European Interest

MEPs debate EU’s role in Libya

According to European Parliament President Antonio Tajani, Europe should intervene in this crisis with more conviction, speaking with a single voice.

European Parliament President Antonio Tajani has warned the EU must play a central role in managing the crisis in Libya. If not, other countries like Russia, Egypt and the United Arab Emirates will step in.

Addressing MEPs on September 7, ahead of a debate on the Libyan crisis during the plenary in Strasbourg on September 11, Tajani said: “In the absence of a stable Libyan government that can control the country’s borders and territory, managing migration flows from Libya’s coast will become more difficult. Moreover, the smuggling of weapons and drugs will continue to help terrorists, putting in danger the safety of African and European citizens”.

According to Tajani, Europe should intervene in this crisis with more conviction, speaking with a single voice.

“The debate among the representatives of 500 million Europeans must bring us a step closer to an EU shared approach towards this emergency,” he said. “We need more effective coordination among Member States and European institutions, and a step back from those member states that only promote their national agendas, at the expense of a shared approach, thus damaging all European citizens.”

In related news, Federica Mogherini, High Representative for Foreign Affairs and Security Policy/Vice-President of the European Commission, spoke over the phone with the Prime Minister of Libya, Fayez al-Sarraj, on September 7.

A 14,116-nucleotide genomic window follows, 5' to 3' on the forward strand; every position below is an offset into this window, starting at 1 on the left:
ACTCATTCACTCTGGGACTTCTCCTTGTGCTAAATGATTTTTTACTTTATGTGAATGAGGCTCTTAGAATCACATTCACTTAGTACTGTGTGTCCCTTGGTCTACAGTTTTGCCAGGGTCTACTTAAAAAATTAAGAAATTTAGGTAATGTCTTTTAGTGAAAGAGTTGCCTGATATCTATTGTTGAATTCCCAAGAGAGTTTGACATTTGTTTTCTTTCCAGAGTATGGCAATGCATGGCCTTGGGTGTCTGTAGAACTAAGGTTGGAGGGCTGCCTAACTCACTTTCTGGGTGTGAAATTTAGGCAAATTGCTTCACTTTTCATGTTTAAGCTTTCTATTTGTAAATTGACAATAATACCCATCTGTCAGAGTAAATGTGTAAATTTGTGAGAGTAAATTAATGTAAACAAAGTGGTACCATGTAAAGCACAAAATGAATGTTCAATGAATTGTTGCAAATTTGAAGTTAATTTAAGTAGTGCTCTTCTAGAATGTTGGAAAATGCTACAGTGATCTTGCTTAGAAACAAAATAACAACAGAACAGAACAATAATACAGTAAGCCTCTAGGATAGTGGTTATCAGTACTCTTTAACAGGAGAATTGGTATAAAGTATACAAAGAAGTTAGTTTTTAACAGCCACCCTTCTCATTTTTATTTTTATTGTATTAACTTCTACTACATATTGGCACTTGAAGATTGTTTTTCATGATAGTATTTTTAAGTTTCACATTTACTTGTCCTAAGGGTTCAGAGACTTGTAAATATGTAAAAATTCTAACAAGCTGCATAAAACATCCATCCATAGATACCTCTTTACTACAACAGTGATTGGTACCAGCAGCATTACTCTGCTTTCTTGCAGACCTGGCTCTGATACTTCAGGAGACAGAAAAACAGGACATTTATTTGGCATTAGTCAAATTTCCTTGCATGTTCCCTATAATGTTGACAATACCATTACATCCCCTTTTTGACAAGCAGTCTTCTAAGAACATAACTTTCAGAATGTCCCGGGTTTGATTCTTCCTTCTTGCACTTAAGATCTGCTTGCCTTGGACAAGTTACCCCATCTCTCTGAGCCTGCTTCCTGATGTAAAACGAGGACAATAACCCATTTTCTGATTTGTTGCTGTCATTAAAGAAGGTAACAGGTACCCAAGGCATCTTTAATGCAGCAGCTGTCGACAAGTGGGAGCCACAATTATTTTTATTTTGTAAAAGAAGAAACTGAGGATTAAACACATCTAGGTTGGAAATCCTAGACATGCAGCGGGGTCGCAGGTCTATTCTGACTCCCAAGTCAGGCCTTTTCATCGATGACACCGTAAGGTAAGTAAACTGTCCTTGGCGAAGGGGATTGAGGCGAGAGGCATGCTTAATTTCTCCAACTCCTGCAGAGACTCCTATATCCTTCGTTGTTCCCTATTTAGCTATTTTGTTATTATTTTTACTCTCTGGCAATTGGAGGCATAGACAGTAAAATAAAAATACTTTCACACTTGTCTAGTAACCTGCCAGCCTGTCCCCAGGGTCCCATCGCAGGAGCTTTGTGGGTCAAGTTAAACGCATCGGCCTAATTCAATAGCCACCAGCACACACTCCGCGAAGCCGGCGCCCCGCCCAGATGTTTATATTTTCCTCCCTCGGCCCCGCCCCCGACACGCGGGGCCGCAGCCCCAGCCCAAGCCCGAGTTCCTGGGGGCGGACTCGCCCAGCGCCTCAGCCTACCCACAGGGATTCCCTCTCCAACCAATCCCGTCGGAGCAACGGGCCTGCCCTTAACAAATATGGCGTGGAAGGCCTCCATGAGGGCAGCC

Mogherini extended her condolences to the Prime Minister and Libyan people for the dozens of fatalities, many of them civilians, in the latest round of fighting. She reiterated the EU’s support for the Government of National Accord (GNA) and the work of Prime Minister al-Sarraj as well as its continuing support of the role being played by the UN Special Representative of the Secretary General Ghassan Salamé.

They discussed the recent escalation of violence in and around Tripoli and welcomed the UN-brokered ceasefire, which is a promising first step to restore stability in the capital.

Mogherini and the Lybian PM agreed to stay in close touch in the coming days and weeks. She briefed him in view of her intention to put Libya on the agenda of the EU Foreign Ministers meeting she will chair in the margins of the UN General Assembly in New York.

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